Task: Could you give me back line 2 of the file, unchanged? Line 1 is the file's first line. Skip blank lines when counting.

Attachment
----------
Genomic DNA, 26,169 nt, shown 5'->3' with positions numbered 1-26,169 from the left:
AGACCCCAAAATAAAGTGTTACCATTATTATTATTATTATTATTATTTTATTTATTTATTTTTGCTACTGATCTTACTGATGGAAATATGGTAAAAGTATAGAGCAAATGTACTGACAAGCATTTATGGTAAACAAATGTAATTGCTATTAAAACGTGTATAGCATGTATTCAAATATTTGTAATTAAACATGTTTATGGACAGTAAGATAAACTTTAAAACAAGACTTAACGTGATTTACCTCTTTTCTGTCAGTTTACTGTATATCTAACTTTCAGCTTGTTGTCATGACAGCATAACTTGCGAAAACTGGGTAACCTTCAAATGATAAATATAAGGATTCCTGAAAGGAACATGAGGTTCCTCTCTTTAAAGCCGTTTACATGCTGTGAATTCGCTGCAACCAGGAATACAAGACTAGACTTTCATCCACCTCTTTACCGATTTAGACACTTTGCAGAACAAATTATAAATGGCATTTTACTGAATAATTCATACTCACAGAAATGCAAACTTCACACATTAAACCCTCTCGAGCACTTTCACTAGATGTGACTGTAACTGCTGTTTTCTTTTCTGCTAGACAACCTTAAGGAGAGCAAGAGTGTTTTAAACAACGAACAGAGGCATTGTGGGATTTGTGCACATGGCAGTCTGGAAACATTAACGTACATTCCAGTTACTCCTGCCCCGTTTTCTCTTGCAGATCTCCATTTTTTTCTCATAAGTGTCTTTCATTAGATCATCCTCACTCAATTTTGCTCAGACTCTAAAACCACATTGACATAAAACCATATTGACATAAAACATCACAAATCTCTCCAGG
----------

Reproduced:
AGACCCCAAAATAAAGTGTTACCATTATTATTATTATTATTATTATTTTATTTATTTATTTTTGCTACTGATCTTACTGATGGAAATATGGTAAAAGTATAGAGCAAATGTACTGACAAGCATTTATGGTAAACAAATGTAATTGCTATTAAAACGTGTATAGCATGTATTCAAATATTTGTAATTAAACATGTTTATGGACAGTAAGATAAACTTTAAAACAAGACTTAACGTGATTTACCTCTTTTCTGTCAGTTTACTGTATATCTAACTTTCAGCTTGTTGTCATGACAGCATAACTTGCGAAAACTGGGTAACCTTCAAATGATAAATATAAGGATTCCTGAAAGGAACATGAGGTTCCTCTCTTTAAAGCCGTTTACATGCTGTGAATTCGCTGCAACCAGGAATACAAGACTAGACTTTCATCCACCTCTTTACCGATTTAGACACTTTGCAGAACAAATTATAAATGGCATTTTACTGAATAATTCATACTCACAGAAATGCAAACTTCACACATTAAACCCTCTCGAGCACTTTCACTAGATGTGACTGTAACTGCTGTTTTCTTTTCTGCTAGACAACCTTAAGGAGAGCAAGAGTGTTTTAAACAACGAACAGAGGCATTGTGGGATTTGTGCACATGGCAGTCTGGAAACATTAACGTACATTCCAGTTACTCCTGCCCCGTTTTCTCTTGCAGATCTCCATTTTTTTCTCATAAGTGTCTTTCATTAGATCATCCTCACTCAATTTTGCTCAGACTCTAAAACCACATTGACATAAAACCATATTGACATAAAACATCACAAATCTCTCCAGG